At the Finance Committee meeting on November 18, 2019, John Gabriel, Council Member, said city council received updates recently from the Finance Director on the carryover amount going into next year and wondered what main item changed these amounts.
Amy Hendricks, Finance Director, replied that it’s a conservative or worse-case scenario type of estimate, but at this point it’s the best information they have. It includes a three percent increase on non-payroll/non-personnel related expense, and it includes the 12% health insurance increase. Additionally, they don’t have the run-off claims they had anticipated during 2019 when they switched the insurance plans, so they were able to use some of those reserves they had in the self-insurance fund. They have been using those to help decrease their city expense towards this through the year, so right now she isn’t sure how long those will last based on this information. Also, she kept revenue flat with some of the high-water situations.
The city did have about $190,000 in one-time revenue come back into the general fund this year, which was a repayment from the water fund from about $170,000 that had been advanced five or six years ago, and the fund had not been healthy enough to repay. Also, with the pool scenario, they didn’t have those donations that offset some of the 2019 expenses. Additionally, it was indicated from Meeder Associates that the city will probably lose about $50,000 a year in investment income. She isn’t panicked, and hopes she didn’t instill a sense of panic when she presented this information - but she felt they were in a situation where they are starting to make some ground and build some reserve to start to plan with those operating expenses.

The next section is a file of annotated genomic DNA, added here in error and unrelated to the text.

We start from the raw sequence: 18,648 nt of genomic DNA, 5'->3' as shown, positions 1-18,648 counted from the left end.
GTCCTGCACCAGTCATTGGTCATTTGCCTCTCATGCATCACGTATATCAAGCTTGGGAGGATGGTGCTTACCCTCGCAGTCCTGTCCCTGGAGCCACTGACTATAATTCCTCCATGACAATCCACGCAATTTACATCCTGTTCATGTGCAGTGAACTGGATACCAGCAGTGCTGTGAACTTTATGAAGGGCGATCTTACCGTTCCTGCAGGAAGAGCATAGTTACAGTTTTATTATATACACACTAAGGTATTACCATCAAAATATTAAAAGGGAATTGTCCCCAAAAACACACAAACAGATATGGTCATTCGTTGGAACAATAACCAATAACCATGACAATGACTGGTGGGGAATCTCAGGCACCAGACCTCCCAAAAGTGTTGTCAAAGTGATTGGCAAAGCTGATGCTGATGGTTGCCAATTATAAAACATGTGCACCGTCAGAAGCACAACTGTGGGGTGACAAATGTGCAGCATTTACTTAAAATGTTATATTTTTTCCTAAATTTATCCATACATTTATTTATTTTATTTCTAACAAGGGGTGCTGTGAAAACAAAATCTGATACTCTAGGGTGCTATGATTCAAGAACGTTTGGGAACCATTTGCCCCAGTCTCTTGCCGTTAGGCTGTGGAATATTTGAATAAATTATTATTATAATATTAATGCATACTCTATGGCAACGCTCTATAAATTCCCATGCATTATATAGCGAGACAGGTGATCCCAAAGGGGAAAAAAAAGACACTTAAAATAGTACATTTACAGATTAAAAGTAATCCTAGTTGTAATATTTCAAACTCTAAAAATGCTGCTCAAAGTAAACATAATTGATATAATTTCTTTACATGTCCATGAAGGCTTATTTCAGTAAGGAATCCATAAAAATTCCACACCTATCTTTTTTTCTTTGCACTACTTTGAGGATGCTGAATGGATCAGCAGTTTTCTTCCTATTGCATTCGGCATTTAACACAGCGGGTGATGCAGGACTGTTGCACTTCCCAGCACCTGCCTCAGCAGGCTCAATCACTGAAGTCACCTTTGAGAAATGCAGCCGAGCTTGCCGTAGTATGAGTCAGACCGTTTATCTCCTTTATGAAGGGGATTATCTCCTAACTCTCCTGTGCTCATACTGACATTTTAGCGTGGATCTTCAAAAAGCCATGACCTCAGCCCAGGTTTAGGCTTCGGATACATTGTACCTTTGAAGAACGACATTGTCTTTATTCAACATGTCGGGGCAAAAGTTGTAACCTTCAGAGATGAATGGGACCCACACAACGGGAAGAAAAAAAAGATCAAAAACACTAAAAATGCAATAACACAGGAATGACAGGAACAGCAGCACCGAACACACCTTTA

Hendricks said she is hearing people say – well the city saved money on this, so they should be able to start doing that. Therefore, her point is cautionary, so they don’t start slipping. They have a long way to go, and there are a lot of good things they can do. She just wants everyone to be mindful when looking at different opportunities of savings and looking at new types of revenues, especially in the big picture.